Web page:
I started my investigation with the bed and ran the UV light over the bedspread, sheets and pillows. Remarkably, I saw nothing. No spots, streaks or stains. Undeterred, I pulled the sheets back to see if anyone had left any pubic hairs behind. Again, however, there was nothing to see but white, low thread count sheets. The bed appeared to be clean. I sat down. I laid down. I found the problem with the bed. It was the most uncomfortable mattress ever. Is that a crime against humanity? Absolutely not. Can you sometimes not see bed bugs? I think so. I got up and felt relieved that I had my coveralls on.

I got down on the floor and took a look under the bed. I scanned it with the UV light. I saw nothing. If there was ever a corpse underneath the bed, the carpet has since been replaced.

I decided to move on to the bathroom. Surely it couldn’t be as clean as the bed. While it wasn’t the nightmare that TripAdvisor commenters described, it also wasn’t clean. There was a large brown stain on the floor next to some crusty brown spots. A sweep with the UV light revealed traces of other nefarious liquids that had, at some time, found their way to the tile floor. Above the mirror and the oddly placed toilet paper and towel rack was a dirty vent that seemed to trap all the dust and other particles so that you can savor them. The tub was not much better, as there was a tremendous amount of discoloration on the tiles and grout. I ran the faucets in the sink and the shower. The water ran clear in both but the grimy tile walls of the shower made me feel as if no amount of bathing in that stall could result in cleanliness. Would I go barefoot in this bathroom? Not without getting my tetanus booster.

I ran my gloves over the dresser/nightstand but couldn’t find any dust. What I also couldn’t find were the handles to two of the dresser drawers. They had been removed (or stolen) and not replaced. The two drawers that I could access were empty. No Gideon Bible. No Hotel Carter notepad. No rat feces.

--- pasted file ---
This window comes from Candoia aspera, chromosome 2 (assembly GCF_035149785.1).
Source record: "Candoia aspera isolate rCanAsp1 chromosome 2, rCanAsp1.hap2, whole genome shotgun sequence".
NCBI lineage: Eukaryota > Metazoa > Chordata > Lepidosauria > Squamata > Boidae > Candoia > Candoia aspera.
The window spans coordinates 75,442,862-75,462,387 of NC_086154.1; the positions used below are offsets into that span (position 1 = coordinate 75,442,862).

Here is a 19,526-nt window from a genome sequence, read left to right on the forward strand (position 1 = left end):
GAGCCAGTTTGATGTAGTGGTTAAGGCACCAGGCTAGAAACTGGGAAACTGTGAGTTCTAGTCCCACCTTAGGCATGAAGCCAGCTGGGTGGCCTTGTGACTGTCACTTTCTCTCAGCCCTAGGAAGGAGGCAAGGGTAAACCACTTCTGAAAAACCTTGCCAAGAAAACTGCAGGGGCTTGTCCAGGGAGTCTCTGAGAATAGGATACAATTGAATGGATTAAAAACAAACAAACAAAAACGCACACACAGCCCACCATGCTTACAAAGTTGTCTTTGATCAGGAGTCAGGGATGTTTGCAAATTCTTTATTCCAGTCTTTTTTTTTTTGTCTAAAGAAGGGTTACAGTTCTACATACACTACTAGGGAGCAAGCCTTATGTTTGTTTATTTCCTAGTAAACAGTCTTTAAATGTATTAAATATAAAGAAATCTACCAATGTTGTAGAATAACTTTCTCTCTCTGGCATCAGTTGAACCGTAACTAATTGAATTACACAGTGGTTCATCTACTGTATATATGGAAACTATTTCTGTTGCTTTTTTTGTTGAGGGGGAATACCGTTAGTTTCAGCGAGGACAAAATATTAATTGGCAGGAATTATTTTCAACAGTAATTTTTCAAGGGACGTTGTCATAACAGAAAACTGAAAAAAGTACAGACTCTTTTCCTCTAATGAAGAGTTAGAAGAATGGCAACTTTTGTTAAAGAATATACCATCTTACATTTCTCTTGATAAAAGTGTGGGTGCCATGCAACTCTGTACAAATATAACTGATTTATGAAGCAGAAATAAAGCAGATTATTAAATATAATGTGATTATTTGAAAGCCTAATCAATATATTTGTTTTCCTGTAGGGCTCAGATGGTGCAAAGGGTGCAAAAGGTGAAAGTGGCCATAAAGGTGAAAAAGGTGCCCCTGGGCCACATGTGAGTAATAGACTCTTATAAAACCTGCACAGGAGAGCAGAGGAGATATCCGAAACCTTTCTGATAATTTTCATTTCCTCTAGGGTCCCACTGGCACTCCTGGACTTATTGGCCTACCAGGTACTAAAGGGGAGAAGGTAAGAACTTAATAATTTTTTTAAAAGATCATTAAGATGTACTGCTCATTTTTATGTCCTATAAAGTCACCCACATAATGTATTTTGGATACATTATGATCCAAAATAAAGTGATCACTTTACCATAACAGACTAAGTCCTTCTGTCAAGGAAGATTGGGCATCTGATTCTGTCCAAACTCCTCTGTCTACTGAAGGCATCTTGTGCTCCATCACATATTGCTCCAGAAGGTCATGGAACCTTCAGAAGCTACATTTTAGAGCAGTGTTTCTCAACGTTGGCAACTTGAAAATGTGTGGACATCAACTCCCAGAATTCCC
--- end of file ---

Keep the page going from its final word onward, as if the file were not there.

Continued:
I scanned the floor with the UV light to see how the carpet was holding up. Not surprisingly, there were several spots that showed themselves under the scrutiny of the black light. The highest concentrations were around the bed and outside the bathroom door. Where the walls and floor met, the trim didn’t sit flush on the floor and there were signs of filth. Around this time I was starting to feel uncomfortable having the room light turned off and was feeling a bit claustrophobic.

Needing to feel less confined, I decided to open the curtain. That didn’t help. My view was the other building that was less than two feet away. In fairness, that’s not entirely uncommon in Manhattan. But at the time I found myself pretty disappointed. I needed to see signs of life and I didn’t want to see them inside the room.

The room felt musty. My hazmat suit was not particularly breathable (I blame the shower cap) and I was beginning to feel exhausted. I needed to sleep. I stared at the bed. It appeared clean. It passed the UV test. But in my head, the TripAdvisor comments about bed bugs terrified me. I’d get bites all over my body. I’d bring them home with me and get them in my apartment. I’d have to send all my clothes and linens out to be cleaned while my apartment was subjected to a bug bomb. The thoughts raced through my mind and psyched me out. I couldn’t sleep here.